As expected, the United Russia party, which supports President Vladimir Putin, is on track to secure a victory in the country’s three-day parliamentary election that ended on Sunday (19), despite having lost ground in the previous election.
According to the Central Election Commission, with 25% of the ballots counted, the Kremlin support party has 44.2% of the votes, a result close to that pointed out by the exit of the ballot box carried out by Insomar and published by the RIA news agency, which predicted a slice of 45%.
Also according to the official results, the Communist Party is in second place, with 22.3% of the votes, followed by the nationalist LDPR (8.5%). Both acronyms commonly support the Kremlin on key votes.
Since Friday (17), the Russians have gone to the polls to elect the 450 new deputies to the Duma, the lower house of Parliament — which today has 336 of its seats belonging to United Russia. There were also local legislative elections.
Even victorious, the pro-Putin party lost ground in relation to the last parliamentary election, in 2016, when it obtained 54% of the votes. Its popularity has been declining in recent years due to a drop in living standards and also after the anti-Kremlin movement regained traction, although it has no electoral or party organization.
One of the leading names in the opposition, Alexei Navalni was poisoned and, after returning from treatment in Germany, was arrested and convicted of violating parole by leaving the country in a coma. The case has taken the Russians to the streets in a massive way this year, but increasing police repression has ended up disrupting the resistance.
Navalni’s foundation, who is still being held in a jail near Moscow, had already been the target of the Kremlin’s crackdown on being considered a foreign agent, and is subject to crippling tax inspections and fines based on the assumption that they receive foreign money — which is true in many cases—to defame the state—which is debatable.
All NGOs and independent press vehicles face the same situation, in a country where the media is almost entirely state-owned. The opponent’s organization, however, also came to be labeled an extremist, which led to at least five of its main leaders being barred from the election.
This suffocation generated criticism from the opposition, which called the election a farce. The Kremlin denies carrying out a political crackdown and says individuals are prosecuted for breaking the law. Putin himself said that Navalni only responds to justice, ignoring the alignment of the courts.
To get around the impediment from participating in the election, Navalni’s team had been working since 2018 on a tactic called “smart voting”: supporting anyone outside United Russia to have a chance in a particular region.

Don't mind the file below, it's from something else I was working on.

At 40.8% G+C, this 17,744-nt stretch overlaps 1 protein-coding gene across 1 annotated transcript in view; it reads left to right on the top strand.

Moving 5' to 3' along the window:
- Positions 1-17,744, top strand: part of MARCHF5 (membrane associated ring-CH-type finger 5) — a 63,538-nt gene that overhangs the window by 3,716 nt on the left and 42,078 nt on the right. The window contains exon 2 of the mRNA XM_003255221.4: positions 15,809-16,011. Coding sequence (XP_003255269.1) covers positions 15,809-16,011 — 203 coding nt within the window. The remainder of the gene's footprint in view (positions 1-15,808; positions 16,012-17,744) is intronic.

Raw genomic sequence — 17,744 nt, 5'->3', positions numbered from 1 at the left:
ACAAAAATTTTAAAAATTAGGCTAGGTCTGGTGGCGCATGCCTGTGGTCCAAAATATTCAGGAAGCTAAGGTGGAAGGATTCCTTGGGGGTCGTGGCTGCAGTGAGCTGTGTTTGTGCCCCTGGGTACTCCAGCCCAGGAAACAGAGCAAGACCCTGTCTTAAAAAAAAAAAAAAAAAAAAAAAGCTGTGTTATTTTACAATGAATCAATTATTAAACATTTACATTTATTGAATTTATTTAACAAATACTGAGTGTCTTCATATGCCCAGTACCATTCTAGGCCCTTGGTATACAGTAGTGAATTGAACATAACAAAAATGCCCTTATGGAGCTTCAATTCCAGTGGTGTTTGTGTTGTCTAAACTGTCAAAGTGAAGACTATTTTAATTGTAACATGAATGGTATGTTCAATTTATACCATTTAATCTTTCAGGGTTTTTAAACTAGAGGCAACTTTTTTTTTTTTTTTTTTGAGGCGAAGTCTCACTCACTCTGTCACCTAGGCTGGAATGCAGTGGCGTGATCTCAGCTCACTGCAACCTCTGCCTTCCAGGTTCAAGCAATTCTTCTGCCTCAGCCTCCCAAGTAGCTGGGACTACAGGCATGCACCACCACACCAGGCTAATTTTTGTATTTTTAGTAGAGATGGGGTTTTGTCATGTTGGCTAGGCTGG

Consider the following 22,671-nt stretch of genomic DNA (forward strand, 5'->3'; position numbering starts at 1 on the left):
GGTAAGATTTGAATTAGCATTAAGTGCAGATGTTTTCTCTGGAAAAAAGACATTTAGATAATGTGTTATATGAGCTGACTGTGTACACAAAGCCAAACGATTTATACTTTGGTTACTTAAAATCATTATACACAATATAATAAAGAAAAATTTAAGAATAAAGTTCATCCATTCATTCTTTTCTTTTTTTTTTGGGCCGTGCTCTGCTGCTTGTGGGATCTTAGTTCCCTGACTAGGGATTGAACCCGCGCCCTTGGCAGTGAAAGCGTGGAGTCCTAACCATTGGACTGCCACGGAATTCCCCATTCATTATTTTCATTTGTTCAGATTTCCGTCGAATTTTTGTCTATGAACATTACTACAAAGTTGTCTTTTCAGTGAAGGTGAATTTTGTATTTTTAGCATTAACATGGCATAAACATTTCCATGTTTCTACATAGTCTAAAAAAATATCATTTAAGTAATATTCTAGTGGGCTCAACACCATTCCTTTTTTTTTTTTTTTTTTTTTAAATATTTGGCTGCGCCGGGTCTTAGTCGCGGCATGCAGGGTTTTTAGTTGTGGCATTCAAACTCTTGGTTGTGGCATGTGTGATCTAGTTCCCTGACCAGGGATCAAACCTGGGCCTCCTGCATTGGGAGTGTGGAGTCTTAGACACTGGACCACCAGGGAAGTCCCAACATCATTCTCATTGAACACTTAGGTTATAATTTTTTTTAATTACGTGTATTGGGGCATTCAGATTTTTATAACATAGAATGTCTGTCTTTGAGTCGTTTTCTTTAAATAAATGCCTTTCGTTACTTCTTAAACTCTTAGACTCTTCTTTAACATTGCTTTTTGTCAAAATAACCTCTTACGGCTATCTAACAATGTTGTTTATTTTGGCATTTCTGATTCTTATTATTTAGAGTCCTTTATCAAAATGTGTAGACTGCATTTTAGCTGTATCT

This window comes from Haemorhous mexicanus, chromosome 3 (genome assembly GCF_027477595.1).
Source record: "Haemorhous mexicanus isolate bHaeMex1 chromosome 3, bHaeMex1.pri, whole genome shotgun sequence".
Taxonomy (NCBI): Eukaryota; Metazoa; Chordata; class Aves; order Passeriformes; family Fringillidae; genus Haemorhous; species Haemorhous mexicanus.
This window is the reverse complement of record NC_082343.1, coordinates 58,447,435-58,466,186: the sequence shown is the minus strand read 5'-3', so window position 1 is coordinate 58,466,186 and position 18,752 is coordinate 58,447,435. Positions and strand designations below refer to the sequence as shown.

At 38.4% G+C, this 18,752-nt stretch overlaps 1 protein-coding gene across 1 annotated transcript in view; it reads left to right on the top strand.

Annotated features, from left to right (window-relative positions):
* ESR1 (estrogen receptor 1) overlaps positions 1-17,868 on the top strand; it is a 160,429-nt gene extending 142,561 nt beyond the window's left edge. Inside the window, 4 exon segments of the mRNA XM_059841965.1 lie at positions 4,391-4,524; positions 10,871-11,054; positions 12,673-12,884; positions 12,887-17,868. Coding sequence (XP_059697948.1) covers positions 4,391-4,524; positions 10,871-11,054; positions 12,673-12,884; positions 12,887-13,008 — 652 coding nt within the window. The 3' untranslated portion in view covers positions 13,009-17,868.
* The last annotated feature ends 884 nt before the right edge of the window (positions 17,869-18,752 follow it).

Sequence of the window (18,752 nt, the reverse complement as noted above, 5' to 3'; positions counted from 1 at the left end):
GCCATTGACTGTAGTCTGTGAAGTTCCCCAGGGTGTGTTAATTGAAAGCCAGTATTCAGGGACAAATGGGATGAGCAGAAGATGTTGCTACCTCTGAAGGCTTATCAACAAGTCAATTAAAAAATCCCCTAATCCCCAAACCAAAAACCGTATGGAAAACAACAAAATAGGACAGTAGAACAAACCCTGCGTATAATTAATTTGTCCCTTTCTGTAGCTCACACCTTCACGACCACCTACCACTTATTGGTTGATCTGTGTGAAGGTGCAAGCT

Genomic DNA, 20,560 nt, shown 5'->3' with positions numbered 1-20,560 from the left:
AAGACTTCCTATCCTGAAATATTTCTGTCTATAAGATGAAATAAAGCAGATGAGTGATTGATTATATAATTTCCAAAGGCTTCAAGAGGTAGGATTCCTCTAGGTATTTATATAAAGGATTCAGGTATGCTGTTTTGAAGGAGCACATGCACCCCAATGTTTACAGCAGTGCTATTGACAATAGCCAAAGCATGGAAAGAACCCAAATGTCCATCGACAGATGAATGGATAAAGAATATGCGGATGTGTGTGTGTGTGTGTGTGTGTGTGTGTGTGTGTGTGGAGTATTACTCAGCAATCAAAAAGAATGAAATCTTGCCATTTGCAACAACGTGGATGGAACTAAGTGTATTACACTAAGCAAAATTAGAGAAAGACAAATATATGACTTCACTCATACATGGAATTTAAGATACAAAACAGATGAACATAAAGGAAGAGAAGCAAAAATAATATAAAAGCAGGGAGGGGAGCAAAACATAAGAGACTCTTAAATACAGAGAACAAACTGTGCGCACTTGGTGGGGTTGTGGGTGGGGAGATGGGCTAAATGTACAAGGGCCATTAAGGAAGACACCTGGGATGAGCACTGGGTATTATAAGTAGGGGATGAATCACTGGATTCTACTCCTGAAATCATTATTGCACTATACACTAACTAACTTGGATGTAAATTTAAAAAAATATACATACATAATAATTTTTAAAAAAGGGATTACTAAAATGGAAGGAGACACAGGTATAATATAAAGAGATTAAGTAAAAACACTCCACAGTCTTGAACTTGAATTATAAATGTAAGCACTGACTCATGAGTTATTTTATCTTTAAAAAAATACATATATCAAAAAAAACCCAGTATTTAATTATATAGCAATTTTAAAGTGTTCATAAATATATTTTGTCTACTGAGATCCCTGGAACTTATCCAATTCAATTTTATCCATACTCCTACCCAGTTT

Last week, the opposition group nominated 1,234 candidates across the country — the communist majority — to be the object of the smart vote, whose online campaign was even the target of an attempt to blockade by the authorities.
Google, Apple and Telegram also limited some access to the smart voting campaign, prompting accusations by activists that the companies caved in to government pressure. “One day, we will live in a Russia where it will be possible to vote for good candidates with different political platforms,” Navalni’s ally Leonid Volkov wrote in the Telegram before the polls closed on Sunday.
In addition to the repression in the pre-election period, the electoral monitoring group Golos (voice, or vote, in Russian) pointed out several violations such as threats against observers and fraudulent votes, with records circulating on social networks of filmed citizens depositing packets of ballots in a urn.
The Central Electoral Commission, in turn, confirmed that it had registered cases of fraudulent votes in eight regions, but that these results would be nullified.
The controversies, however, were not enough to remove United Russia from the leadership. The party should use the victory, however thin, as a testament to the broad support of Putin, who has been in power as president or prime minister since 1999 and is still a popular figure for many Russians who see him as an advocate of pride. national and against Western initiatives.
Anatoli, a retiree who lives in Moscow and declined to give his last name, told Reuters news agency he voted for United Russia because he is proud of the president’s efforts to restore what he sees as the country’s legitimate world power status.
“Countries like the US and the UK more or less respect us now as they respected the Soviet Union in the 1960s and 1970s,” he opined. “The Anglo-Saxons understand only the language of force.”
Opponents of the Kremlin support acronym, such as Roman Malakhov, who voted for the Communist Party, say that United Russia “has not done anything good”. There was also a certain apathy, with a turnout of about 47% of voters — voting is not mandatory. “I don’t see the point in voting,” a hairdresser in Moscow who identified herself as Irina told Reuters. “It’s all been decided by us.”
Even though he is an autocratic president, paradoxically Putin needs popular support to maintain his power scheme. His maneuvers have a legalistic veneer, and the president has always played within the Constitution. When he decided to change it in 2020 to open the way and try to stay in power until 2036, he did it with a plebiscite — also the target of fraud charges.